4

This question is inspired by Jake's answer to this question. The problem is illustrated by this MWE:

\documentclass{standalone}
\usepackage{tikz}
\begin{document}

\def\ri{1.0cm} % define inner diameter
\def\ro{2.0cm} % define outer diameter

\begin{tikzpicture}
  \pgfmathsetmacro{\dr}{\ro-\ri} % compute width
  \pgfmathsetmacro{\rm}{(\ri+\ro)/2} % compute mean diameter
  \draw[red,line width=\dr] (0:\ro) arc (0:360:\ro);
  \draw[black] (0,0) circle (\ro) circle (\ri);
\end{tikzpicture}

\end{document}

This produces the following output:

enter image description here

But this is not what I want, which is that the red strip should be between the two black circles. I expected that I could achieve this by replacing the first \draw command by

\draw[red,line width=\dr] (0:\rm) arc (0:360:\rm);

but then I get a non-sensical result in which the red strip is far too large:

enter image description here

This is not surprising given the remarks in Section 94.1.2 "Considerations concerning units" in the pgf manual (v3.1.2). What does surprise me is that simply adding cm like this

\draw[red,line width=\dr] (0:\rm cm) arc (0:360:\rm cm);

does not work - in the sense that there is no change in the output. However, in Jake's answer, he adds pt which seems to work (as witnessed by his comment Somehow, the [...] units got lost, so we add 'pt' at the end. Not nice...).

So my questions are:

  1. Why does adding pt work in Jake's answer but not when I add cm?
  2. I cannot make sense of Section 94.1.2. There seem to be commands for checking whether units are "declared" but there do not seem to be any commands for "adding them back" to a result. What good is it to be able to check for units but not "adding them back"?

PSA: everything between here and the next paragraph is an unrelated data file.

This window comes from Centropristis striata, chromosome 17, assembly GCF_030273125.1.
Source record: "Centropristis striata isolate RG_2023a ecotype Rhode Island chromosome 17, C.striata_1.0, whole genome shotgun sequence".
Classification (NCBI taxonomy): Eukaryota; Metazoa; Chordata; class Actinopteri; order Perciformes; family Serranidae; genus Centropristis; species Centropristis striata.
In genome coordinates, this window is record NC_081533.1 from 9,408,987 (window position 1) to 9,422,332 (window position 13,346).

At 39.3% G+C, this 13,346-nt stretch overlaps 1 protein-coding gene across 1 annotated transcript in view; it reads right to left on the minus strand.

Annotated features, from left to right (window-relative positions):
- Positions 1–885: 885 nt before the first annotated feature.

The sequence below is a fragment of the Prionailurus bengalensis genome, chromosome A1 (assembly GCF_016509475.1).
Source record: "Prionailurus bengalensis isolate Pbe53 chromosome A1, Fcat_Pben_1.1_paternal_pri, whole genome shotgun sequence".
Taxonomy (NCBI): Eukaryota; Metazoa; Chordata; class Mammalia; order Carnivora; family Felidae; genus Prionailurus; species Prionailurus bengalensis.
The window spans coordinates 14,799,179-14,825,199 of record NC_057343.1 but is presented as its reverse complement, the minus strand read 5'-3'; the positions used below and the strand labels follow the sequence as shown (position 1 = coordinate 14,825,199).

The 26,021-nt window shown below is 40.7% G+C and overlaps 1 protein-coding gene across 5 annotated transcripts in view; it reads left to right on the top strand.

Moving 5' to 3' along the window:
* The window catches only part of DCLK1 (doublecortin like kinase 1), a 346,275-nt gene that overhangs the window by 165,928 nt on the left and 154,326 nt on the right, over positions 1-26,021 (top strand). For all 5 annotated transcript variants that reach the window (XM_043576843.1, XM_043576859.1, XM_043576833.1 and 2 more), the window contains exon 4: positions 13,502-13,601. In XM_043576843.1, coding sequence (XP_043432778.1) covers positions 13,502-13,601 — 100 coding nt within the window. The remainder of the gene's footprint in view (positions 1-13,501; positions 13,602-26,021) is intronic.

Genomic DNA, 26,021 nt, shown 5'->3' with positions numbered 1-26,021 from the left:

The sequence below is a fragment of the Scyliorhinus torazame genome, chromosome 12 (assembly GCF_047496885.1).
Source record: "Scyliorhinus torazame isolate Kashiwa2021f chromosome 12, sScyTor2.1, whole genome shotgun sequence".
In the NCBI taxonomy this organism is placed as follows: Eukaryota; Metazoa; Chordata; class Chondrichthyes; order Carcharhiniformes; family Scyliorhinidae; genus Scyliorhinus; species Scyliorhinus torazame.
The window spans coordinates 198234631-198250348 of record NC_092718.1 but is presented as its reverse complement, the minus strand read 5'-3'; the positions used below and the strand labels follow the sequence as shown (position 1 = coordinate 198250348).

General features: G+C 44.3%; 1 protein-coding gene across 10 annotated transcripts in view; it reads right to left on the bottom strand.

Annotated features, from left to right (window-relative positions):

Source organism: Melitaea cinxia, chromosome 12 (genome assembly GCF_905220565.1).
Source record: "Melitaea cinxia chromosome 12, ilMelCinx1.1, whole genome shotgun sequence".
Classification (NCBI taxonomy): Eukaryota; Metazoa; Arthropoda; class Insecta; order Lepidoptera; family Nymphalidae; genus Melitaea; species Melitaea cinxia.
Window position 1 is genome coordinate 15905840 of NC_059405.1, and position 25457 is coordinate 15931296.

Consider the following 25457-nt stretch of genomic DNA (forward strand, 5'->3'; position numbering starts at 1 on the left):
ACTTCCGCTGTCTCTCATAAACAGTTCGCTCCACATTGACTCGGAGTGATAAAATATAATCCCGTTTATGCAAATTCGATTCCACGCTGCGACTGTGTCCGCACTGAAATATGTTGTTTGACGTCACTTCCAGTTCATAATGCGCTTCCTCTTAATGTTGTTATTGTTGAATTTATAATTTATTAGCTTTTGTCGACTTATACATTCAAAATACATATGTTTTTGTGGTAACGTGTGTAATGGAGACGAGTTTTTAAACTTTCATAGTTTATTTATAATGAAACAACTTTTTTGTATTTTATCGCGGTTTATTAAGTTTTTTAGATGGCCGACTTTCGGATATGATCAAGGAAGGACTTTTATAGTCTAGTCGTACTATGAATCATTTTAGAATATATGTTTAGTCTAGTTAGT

• Also check out \pgfmathsetlength and \pgfmathsetlengthmacro. – John Kormylo Aug 14 at 4:07
7

\pgfmathsetmacro calculates a length and gives back the result in pt but without the unit pt attached - the macro contains simply a number. So if you want to use this number in a sensible way you should reattach the pt:

\documentclass{standalone}
\usepackage{tikz}
\begin{document}

\def\ri{1.0cm} % define inner diameter
\def\ro{2.0cm} % define outer diameter

\begin{tikzpicture}
  \pgfmathsetmacro{\dr}{\ro-\ri} % compute width
  \pgfmathsetmacro{\rm}{(\ri+\ro)/2} % compute mean diameter
  \show\rm %<--- shows > \rm=macro: ->42.67912.
  \draw[red,line width=\dr] (0:\rm pt) arc (0:360:\rm pt);
  \draw[black] (0,0) circle (\ro) circle (\ri);
\end{tikzpicture}

\end{document}

Instead of \pdfmathsetmacro you can use \pgfmathsetlengthmacro

\documentclass{standalone}
\usepackage{tikz}
\begin{document}

\def\ri{1.0cm} % define inner diameter
\def\ro{2.0cm} % define outer diameter

\begin{tikzpicture}
  \pgfmathsetlengthmacro{\dr}{\ro-\ri} % compute width
  \pgfmathsetlengthmacro{\rm}{(\ri+\ro)/2} % compute mean diameter
  \show\rm % > \rm=macro: ->42.67912pt.
  \draw[red,line width=\dr] (0:\rm) arc (0:360:\rm);
  \draw[black] (0,0) circle (\ro) circle (\ri);
\end{tikzpicture}

\end{document}

enter image description here

  • Thanks, I get it now. Still somewhat confusing that you would need to add pt if the arithmetic is done in pt, however. – user1362373 Aug 14 at 5:04
2

Very simple: divide or multiply by 1cm. That way you can work in any units you like, such as cm. (I do not recommend using \rm for a macro name, though.)

\documentclass{standalone}
\usepackage{tikz}
\begin{document}

\def\ri{1.0cm} % define inner diameter
\def\ro{2.0cm} % define outer diameter

\begin{tikzpicture}
  \pgfmathsetmacro{\dr}{\ro-\ri} % compute width
  \pgfmathsetmacro{\rm}{(\ri+\ro)/2cm} % compute mean diameter
  \typeout{\rm}
  \draw[red,line width=\dr] (0:\rm*1cm) arc (0:360:\rm*1cm);
  \draw[black] (0,0) circle (\ro) circle (\ri);
\end{tikzpicture}

\end{document}

enter image description here

Your Answer

By clicking “Post Your Answer”, you agree to our terms of service, privacy policy and cookie policy

Not the answer you're looking for? Browse other questions tagged or ask your own question.